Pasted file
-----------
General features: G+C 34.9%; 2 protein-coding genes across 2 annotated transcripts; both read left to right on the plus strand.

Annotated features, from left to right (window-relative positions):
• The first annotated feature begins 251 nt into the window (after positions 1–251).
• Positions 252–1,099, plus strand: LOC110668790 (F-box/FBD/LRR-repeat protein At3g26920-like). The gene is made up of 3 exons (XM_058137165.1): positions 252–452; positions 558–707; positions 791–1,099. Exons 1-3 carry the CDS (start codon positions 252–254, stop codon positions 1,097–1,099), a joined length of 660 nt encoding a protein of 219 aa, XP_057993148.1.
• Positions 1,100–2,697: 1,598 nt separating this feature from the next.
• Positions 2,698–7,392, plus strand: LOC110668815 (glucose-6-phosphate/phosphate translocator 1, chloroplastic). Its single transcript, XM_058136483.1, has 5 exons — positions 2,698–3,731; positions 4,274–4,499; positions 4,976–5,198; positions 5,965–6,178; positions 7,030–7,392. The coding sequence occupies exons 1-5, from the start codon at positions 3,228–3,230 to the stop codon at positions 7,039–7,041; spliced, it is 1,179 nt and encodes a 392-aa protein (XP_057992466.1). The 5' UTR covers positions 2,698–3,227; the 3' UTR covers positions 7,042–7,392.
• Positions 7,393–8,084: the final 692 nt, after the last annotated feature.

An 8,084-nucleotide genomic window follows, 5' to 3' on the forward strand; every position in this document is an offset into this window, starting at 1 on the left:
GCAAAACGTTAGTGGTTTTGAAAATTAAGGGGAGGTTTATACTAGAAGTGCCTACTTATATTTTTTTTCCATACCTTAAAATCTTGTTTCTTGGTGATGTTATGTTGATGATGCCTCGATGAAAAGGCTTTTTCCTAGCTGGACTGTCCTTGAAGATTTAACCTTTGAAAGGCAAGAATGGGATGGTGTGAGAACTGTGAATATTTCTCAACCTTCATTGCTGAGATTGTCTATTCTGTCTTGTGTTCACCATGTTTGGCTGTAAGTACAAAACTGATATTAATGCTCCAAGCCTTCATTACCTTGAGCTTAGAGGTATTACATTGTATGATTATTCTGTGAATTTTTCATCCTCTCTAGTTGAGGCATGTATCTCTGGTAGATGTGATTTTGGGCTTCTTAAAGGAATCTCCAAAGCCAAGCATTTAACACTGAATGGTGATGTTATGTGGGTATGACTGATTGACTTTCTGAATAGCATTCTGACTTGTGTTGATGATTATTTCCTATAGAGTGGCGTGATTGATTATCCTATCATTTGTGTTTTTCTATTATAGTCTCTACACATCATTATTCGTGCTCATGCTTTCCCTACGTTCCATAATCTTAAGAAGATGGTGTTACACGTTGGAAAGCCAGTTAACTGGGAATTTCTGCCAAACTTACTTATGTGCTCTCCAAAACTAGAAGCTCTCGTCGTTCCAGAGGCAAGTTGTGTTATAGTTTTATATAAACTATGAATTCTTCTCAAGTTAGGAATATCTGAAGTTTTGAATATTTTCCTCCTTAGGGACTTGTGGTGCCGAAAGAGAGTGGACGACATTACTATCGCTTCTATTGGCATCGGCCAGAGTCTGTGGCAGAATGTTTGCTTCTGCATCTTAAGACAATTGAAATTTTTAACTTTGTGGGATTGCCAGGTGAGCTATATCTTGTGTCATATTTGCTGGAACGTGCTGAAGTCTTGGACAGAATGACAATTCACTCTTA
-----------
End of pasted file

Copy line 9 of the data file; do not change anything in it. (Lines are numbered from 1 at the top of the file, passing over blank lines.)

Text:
GCAAAACGTTAGTGGTTTTGAAAATTAAGGGGAGGTTTATACTAGAAGTGCCTACTTATATTTTTTTTCCATACCTTAAAATCTTGTTTCTTGGTGATGTTATGTTGATGATGCCTCGATGAAAAGGCTTTTTCCTAGCTGGACTGTCCTTGAAGATTTAACCTTTGAAAGGCAAGAATGGGATGGTGTGAGAACTGTGAATATTTCTCAACCTTCATTGCTGAGATTGTCTATTCTGTCTTGTGTTCACCATGTTTGGCTGTAAGTACAAAACTGATATTAATGCTCCAAGCCTTCATTACCTTGAGCTTAGAGGTATTACATTGTATGATTATTCTGTGAATTTTTCATCCTCTCTAGTTGAGGCATGTATCTCTGGTAGATGTGATTTTGGGCTTCTTAAAGGAATCTCCAAAGCCAAGCATTTAACACTGAATGGTGATGTTATGTGGGTATGACTGATTGACTTTCTGAATAGCATTCTGACTTGTGTTGATGATTATTTCCTATAGAGTGGCGTGATTGATTATCCTATCATTTGTGTTTTTCTATTATAGTCTCTACACATCATTATTCGTGCTCATGCTTTCCCTACGTTCCATAATCTTAAGAAGATGGTGTTACACGTTGGAAAGCCAGTTAACTGGGAATTTCTGCCAAACTTACTTATGTGCTCTCCAAAACTAGAAGCTCTCGTCGTTCCAGAGGCAAGTTGTGTTATAGTTTTATATAAACTATGAATTCTTCTCAAGTTAGGAATATCTGAAGTTTTGAATATTTTCCTCCTTAGGGACTTGTGGTGCCGAAAGAGAGTGGACGACATTACTATCGCTTCTATTGGCATCGGCCAGAGTCTGTGGCAGAATGTTTGCTTCTGCATCTTAAGACAATTGAAATTTTTAACTTTGTGGGATTGCCAGGTGAGCTATATCTTGTGTCATATTTGCTGGAACGTGCTGAAGTCTTGGACAGAATGACAATTCACTCTTA